My first year in California, I dreamed of making my own Endless Summer. And so, hauling around a beastly video camera, I shot my buddies catching wave after wave, then tried to edit hours of footage using two VCRs. But the challenges of assembling and sharing were too much, and like many in that era, I ended up with a pile of dusty tapes in the closet. Fast-forward to today. Video is now an indispensable part of our lives, a pervasive means of communication that’s cheap, easy, and instantly sharable. YouTube ignited the trend in 2005, but it really took off two years ago, when Pure Digital Technologies introduced the Flip, the camcorder turned cultural phenomenon that is now a staple on any adventure.
PDT has since become the most popular manufacturer of low-cost video cameras in the U.S., with 35 percent of the market, and the old guard is countering with cheap-and-easy camcorders of its own. The latest offerings, some half dozen in all, are more advanced—with features like high-def recording, multiple shooting modes, and still capabilities—but haven’t lost their core values of simplicity and effortless uploading. These three are the best of a blissfully lowbrow bunch.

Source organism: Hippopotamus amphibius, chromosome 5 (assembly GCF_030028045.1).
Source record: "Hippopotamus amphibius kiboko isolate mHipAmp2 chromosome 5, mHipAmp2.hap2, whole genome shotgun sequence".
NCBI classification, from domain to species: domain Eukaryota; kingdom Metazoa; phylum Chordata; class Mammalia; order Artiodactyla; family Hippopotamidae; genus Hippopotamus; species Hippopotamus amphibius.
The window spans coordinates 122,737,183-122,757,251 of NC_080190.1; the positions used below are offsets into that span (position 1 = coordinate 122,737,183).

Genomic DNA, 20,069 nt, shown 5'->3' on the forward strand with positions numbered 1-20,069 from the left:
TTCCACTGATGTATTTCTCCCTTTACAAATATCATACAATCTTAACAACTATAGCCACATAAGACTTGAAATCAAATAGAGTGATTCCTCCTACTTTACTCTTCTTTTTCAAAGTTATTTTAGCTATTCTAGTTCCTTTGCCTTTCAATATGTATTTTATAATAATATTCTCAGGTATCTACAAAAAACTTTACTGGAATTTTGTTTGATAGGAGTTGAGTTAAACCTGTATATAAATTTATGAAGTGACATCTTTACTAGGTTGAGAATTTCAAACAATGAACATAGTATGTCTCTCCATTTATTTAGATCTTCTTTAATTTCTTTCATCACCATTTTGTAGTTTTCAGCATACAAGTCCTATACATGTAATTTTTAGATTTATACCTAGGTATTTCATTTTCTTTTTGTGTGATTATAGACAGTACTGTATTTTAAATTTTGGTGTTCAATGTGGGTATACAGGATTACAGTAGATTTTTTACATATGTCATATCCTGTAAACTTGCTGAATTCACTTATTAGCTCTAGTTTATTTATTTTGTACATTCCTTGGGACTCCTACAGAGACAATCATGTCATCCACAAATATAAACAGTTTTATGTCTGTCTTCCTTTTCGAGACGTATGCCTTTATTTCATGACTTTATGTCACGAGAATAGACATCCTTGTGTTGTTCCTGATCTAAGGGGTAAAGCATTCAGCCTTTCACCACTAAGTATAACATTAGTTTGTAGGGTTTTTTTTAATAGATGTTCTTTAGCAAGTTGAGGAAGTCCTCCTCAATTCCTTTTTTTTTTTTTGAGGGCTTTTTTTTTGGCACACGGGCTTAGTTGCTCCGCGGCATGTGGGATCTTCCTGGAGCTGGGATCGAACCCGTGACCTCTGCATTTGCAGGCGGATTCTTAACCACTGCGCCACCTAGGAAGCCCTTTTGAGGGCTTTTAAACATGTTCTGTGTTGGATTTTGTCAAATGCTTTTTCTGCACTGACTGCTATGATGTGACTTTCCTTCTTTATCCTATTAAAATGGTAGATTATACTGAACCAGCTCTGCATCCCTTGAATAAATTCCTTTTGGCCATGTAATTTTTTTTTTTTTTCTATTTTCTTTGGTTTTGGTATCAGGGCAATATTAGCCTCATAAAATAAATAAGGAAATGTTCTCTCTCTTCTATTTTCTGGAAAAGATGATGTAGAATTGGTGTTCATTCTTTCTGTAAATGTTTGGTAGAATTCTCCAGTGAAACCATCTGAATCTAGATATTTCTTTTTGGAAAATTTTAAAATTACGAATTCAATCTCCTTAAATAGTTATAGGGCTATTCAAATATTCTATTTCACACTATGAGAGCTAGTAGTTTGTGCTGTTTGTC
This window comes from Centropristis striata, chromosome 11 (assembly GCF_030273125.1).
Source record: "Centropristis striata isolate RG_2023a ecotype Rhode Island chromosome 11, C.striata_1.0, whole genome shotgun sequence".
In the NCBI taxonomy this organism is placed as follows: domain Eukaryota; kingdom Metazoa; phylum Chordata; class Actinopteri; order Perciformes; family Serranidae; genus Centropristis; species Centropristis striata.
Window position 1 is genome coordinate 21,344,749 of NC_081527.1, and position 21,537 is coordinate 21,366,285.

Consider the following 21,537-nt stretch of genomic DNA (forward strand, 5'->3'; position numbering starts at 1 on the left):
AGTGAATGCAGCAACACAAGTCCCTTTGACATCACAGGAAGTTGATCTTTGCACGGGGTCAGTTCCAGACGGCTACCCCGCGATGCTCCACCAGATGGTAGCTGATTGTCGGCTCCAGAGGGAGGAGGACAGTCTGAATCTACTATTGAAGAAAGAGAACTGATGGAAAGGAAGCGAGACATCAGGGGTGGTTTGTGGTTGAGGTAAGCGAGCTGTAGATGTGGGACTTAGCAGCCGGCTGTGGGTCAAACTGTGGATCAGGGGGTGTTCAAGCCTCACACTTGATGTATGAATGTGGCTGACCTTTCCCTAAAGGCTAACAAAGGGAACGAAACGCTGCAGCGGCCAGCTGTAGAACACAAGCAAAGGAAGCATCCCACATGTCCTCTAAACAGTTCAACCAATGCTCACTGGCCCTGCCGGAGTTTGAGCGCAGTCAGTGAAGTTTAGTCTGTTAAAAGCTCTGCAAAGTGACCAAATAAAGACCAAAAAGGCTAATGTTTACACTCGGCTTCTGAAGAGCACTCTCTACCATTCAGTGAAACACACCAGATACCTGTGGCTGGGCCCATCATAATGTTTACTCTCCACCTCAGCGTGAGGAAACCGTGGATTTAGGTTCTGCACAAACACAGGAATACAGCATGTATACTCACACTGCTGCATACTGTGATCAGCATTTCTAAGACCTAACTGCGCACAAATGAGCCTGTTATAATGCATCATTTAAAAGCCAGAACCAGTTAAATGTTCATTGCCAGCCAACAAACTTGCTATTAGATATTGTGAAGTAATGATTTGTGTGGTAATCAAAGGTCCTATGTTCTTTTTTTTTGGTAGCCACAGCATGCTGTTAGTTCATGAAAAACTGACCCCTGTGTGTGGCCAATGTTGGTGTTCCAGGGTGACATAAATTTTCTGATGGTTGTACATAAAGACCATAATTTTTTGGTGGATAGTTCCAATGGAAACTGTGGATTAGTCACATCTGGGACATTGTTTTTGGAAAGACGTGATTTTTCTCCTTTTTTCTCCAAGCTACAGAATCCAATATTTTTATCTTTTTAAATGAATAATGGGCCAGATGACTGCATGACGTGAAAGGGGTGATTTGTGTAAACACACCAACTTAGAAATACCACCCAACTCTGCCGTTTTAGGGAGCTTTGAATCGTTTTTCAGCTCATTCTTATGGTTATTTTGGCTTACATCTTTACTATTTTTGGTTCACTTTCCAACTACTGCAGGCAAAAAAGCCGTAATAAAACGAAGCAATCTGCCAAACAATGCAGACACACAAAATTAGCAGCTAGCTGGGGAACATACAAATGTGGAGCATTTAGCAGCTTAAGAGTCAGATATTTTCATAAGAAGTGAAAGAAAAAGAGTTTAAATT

As the smallest, cheapest, and sharpest camcorder here, Kodak’s Zx1 takes first prize. Its images are clearer than the Flip’s, and its splash- and dustproof body is ideal for the great outdoors. One big drawback, though: There’s no dedicated USB stalk, so you have to carry a cable or memory card adapter to get your masterpieces online ($150; kodak.com).
True to its roots, the latest Flip is simplicity incarnate, with one video mode, 8GB of built-in memory, and a plug for direct connection to your computer. The 1280 x 720p HD videos trump those of past models but could use more contrast. And at six ounces and 1.2 inches thick, it pushes the limits of “pocket-size” ($200; theflip.com ).
Sony’s designers did their homework: Their first shoot-and-share camcorder is the lightest of the three, at 4.2 ounces, and it has a clever lens that swivels 270 degrees for funky shooting angles. Its image quality is on a par with the Kodak’s—not Oscar material, though great for online—but it too requires cable connection ($170; sonystyle.com).